Representative Elizabeth Esty’s blueprint for her first term in Congress changed as soon as Adam Lanza rampaged through Sandy Hook Elementary School. Elected five weeks earlier and not yet sworn in, she was suddenly thrust into a calamity that convulsed the nation.
Esty was already familiar with how outside events—shocking crimes in particular—could change a political career in unforeseen ways. As a freshman in the Connecticut Legislature in 2009, she voted to abolish the state’s death penalty. But as her first term unfolded, so did the trial of a man accused and then convicted of a brutal home invasion in her hometown of Cheshire. A woman and her young daughters were raped and murdered; they were apparently chosen at random by two career criminals.
The crime made international news and gripped the state, and Esty’s vote became an issue in her re-election campaign. M. Jodi Rell, the Republican governor at the time, vetoed the Legislature’s anti-capital-punishment bill and cited the Cheshire murders as the reason. A death-penalty verdict was handed down the same week as the election, and Esty lost her seat by two points.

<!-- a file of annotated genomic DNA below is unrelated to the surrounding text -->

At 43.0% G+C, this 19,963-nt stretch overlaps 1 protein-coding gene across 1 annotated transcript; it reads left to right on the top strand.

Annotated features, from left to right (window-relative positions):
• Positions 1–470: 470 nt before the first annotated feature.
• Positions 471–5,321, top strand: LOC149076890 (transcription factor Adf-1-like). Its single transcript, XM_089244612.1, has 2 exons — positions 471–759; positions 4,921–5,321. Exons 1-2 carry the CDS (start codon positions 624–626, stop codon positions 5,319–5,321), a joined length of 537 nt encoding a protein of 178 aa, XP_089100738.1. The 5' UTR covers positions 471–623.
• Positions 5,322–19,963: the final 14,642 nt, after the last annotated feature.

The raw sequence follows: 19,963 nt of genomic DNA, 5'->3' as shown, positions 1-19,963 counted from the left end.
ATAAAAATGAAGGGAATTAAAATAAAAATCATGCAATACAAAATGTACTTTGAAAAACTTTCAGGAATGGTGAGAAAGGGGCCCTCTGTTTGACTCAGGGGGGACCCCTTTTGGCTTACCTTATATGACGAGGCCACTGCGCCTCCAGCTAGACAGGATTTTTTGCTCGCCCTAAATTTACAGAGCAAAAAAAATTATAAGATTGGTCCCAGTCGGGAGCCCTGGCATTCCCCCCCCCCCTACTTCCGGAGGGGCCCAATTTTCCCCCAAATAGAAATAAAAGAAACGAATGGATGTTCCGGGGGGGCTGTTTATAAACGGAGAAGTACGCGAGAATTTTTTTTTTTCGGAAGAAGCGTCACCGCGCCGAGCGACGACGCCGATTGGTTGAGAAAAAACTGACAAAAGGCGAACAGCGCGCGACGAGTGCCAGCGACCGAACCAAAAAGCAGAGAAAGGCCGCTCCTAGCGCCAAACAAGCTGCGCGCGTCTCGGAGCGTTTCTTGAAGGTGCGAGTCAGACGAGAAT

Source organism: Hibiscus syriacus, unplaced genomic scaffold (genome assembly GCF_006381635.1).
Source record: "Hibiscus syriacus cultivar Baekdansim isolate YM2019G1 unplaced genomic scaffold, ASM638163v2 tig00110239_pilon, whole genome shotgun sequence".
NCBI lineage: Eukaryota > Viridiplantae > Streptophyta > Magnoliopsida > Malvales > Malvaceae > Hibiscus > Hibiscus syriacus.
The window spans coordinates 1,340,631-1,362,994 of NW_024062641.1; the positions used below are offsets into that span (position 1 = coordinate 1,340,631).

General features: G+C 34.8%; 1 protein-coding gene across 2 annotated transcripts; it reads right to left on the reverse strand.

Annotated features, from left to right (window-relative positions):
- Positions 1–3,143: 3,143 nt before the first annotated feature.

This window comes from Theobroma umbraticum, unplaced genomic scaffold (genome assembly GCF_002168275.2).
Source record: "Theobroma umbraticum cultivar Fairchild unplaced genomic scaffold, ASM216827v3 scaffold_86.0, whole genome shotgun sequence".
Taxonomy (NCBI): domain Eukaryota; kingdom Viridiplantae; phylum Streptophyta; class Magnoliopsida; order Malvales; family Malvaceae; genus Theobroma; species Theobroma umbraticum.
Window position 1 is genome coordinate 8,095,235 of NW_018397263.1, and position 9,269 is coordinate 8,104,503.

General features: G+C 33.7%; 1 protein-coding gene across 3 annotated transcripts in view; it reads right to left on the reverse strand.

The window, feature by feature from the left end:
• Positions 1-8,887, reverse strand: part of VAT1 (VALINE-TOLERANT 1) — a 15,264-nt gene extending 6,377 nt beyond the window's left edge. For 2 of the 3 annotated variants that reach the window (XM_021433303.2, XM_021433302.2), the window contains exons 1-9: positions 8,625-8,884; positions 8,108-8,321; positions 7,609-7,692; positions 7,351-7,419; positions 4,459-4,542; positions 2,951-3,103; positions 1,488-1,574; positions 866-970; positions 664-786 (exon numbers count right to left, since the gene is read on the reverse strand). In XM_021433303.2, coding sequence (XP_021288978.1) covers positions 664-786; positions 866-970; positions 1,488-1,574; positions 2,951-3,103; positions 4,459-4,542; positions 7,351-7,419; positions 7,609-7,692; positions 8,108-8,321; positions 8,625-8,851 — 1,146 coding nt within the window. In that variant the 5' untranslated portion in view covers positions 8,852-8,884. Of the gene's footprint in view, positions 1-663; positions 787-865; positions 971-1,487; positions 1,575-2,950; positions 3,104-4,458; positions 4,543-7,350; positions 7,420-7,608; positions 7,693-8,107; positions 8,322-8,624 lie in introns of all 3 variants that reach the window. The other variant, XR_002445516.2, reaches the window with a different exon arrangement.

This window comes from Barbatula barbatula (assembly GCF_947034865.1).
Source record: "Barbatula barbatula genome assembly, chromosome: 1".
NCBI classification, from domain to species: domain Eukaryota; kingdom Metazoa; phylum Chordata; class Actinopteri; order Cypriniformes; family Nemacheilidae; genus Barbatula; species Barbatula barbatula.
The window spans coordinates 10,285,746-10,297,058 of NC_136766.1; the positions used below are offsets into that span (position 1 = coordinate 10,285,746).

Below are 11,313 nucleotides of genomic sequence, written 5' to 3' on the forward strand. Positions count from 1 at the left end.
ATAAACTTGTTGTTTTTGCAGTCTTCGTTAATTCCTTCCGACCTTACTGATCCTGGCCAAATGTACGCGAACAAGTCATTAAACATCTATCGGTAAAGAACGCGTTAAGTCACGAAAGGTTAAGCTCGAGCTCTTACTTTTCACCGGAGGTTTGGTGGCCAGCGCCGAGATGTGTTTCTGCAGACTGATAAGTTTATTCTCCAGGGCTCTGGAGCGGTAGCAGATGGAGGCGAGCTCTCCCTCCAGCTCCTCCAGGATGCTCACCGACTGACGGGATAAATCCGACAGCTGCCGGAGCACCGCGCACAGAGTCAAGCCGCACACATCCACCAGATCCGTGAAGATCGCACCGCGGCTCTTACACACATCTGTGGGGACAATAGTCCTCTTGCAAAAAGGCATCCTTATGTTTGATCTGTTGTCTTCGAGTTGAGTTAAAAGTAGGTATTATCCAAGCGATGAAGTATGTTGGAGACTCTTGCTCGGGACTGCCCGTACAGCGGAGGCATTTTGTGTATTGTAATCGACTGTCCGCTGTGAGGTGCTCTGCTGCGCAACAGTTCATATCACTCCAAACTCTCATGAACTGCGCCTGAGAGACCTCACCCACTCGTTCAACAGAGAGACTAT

But all of that was far from Esty’s mind on the morning of December 14, 2012, as she sat in a classroom at Harvard’s Kennedy School of Government. Freshly elected to represent Connecticut’s Fifth Congressional District on a platform of bread-and-butter issues, Esty and some forty other incoming members of the House were receiving a training session on using social media.
Around 10 am, a Harvard staffer tapped her on the shoulder and said there’d been a school shooting in Connecticut. There was some initial confusion about exactly what had happened, and the staffer kept saying “Newton,” like the city outside of Boston, so Esty wasn’t sure even that the incident had occurred in her state. But it soon became clear that there had been an appalling number of deaths, and that it had happened in Newtown—right in her district.
“At that point, I just left the room, went to my hotel room, threw my things in a suitcase and drove straight to Newtown,” Esty told me over lunch there late this summer. The interview had been undramatic and upbeat to this point, but the tears began to well in her eyes. She described calling her mother and her minister on the two-hour drive home.
Esty had no staff and no experience representing the area in Congress, but she went directly to the command center at the firehouse adjacent to the school. Inside, some of her soon-to-be constituents were facing an agonizing wait as authorities methodically identified the twenty students and six teachers who had been killed by a Bushmaster AR-15 assault rifle. “Families were being notified one by one,” Esty said. “And I could hear them screaming in the other room.”